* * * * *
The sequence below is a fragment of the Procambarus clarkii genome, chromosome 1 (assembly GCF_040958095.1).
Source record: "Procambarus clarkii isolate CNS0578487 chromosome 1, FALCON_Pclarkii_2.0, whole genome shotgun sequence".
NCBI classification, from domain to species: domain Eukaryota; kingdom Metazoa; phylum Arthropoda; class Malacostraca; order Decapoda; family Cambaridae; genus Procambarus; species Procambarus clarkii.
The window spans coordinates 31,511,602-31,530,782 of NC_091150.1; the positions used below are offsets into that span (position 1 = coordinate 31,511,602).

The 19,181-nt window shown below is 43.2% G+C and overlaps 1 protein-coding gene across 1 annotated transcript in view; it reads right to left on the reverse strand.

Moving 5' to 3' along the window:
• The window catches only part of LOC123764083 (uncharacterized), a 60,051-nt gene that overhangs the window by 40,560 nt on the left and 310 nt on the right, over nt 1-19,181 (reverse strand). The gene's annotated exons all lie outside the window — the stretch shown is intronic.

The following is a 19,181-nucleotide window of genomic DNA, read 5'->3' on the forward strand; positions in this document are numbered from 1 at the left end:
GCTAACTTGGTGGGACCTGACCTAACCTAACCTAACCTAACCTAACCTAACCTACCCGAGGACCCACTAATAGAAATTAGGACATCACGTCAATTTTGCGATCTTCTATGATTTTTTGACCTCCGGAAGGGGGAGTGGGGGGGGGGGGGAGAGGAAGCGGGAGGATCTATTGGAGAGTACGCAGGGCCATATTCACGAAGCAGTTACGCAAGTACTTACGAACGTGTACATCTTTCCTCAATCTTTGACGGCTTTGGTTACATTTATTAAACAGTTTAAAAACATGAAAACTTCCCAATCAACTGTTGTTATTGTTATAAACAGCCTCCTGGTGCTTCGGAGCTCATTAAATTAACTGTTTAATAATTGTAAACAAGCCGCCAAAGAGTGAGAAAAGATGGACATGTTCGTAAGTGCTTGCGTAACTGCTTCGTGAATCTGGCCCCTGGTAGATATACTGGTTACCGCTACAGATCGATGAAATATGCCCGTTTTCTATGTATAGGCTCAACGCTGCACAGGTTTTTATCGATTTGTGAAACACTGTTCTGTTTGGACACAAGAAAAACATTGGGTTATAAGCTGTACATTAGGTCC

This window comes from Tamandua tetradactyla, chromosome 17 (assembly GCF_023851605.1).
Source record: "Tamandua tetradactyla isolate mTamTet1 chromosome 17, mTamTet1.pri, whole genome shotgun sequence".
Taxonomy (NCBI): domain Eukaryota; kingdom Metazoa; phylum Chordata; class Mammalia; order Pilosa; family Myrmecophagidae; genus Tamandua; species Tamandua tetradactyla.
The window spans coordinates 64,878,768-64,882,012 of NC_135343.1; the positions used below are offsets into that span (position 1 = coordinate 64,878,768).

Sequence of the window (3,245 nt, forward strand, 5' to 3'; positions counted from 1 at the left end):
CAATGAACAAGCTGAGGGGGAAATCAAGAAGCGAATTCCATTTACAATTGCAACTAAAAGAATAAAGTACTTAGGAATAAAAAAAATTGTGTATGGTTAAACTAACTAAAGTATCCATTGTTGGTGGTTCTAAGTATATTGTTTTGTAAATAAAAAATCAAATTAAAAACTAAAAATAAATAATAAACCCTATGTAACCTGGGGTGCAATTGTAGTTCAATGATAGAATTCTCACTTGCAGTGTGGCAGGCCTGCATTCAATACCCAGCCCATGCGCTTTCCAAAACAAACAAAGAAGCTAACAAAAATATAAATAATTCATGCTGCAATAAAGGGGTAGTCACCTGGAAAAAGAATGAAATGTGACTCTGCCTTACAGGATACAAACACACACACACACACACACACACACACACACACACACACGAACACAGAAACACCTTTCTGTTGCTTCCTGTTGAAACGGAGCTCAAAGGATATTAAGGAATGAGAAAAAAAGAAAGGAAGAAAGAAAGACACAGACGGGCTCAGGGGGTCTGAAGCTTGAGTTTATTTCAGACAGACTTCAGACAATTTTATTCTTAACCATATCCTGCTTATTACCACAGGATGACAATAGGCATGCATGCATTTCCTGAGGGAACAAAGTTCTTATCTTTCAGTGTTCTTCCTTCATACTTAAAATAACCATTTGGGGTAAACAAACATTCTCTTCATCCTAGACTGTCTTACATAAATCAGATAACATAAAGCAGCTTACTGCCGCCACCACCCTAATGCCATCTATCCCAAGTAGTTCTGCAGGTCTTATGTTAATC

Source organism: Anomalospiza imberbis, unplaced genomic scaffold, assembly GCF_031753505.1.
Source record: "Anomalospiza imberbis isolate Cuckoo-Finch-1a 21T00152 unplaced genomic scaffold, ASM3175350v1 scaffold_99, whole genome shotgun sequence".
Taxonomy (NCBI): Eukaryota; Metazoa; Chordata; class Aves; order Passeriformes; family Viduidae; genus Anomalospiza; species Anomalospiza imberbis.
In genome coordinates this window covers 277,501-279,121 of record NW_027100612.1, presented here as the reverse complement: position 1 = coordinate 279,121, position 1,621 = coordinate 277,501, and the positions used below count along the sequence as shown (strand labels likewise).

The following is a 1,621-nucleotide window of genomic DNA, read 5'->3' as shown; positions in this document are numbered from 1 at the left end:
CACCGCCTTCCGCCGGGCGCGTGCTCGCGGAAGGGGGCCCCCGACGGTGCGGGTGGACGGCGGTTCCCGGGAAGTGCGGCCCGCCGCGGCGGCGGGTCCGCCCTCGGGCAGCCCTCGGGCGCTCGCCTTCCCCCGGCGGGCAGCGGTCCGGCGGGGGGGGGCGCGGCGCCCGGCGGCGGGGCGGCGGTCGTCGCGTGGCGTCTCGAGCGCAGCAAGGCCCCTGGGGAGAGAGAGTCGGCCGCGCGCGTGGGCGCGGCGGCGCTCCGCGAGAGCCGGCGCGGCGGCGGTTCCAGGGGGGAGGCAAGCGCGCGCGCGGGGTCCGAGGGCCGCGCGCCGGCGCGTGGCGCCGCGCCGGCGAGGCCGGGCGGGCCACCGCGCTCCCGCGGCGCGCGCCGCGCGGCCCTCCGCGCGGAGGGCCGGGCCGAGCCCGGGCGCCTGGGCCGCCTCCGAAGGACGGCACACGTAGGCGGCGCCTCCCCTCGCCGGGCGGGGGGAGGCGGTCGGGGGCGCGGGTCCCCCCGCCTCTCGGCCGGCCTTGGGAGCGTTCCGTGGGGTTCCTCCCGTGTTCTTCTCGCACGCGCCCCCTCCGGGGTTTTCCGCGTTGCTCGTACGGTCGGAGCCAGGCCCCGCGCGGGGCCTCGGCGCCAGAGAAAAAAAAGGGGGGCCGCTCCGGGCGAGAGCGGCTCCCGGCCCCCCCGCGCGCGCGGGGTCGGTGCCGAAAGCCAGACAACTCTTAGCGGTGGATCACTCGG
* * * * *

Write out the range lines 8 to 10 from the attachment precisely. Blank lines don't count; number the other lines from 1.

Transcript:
The following is a 19,181-nucleotide window of genomic DNA, read 5'->3' on the forward strand; positions in this document are numbered from 1 at the left end:
GCTAACTTGGTGGGACCTGACCTAACCTAACCTAACCTAACCTAACCTAACCTACCCGAGGACCCACTAATAGAAATTAGGACATCACGTCAATTTTGCGATCTTCTATGATTTTTTGACCTCCGGAAGGGGGAGTGGGGGGGGGGGGGAGAGGAAGCGGGAGGATCTATTGGAGAGTACGCAGGGCCATATTCACGAAGCAGTTACGCAAGTACTTACGAACGTGTACATCTTTCCTCAATCTTTGACGGCTTTGGTTACATTTATTAAACAGTTTAAAAACATGAAAACTTCCCAATCAACTGTTGTTATTGTTATAAACAGCCTCCTGGTGCTTCGGAGCTCATTAAATTAACTGTTTAATAATTGTAAACAAGCCGCCAAAGAGTGAGAAAAGATGGACATGTTCGTAAGTGCTTGCGTAACTGCTTCGTGAATCTGGCCCCTGGTAGATATACTGGTTACCGCTACAGATCGATGAAATATGCCCGTTTTCTATGTATAGGCTCAACGCTGCACAGGTTTTTATCGATTTGTGAAACACTGTTCTGTTTGGACACAAGAAAAACATTGGGTTATAAGCTGTACATTAGGTCC

This window comes from Tamandua tetradactyla, chromosome 17 (assembly GCF_023851605.1).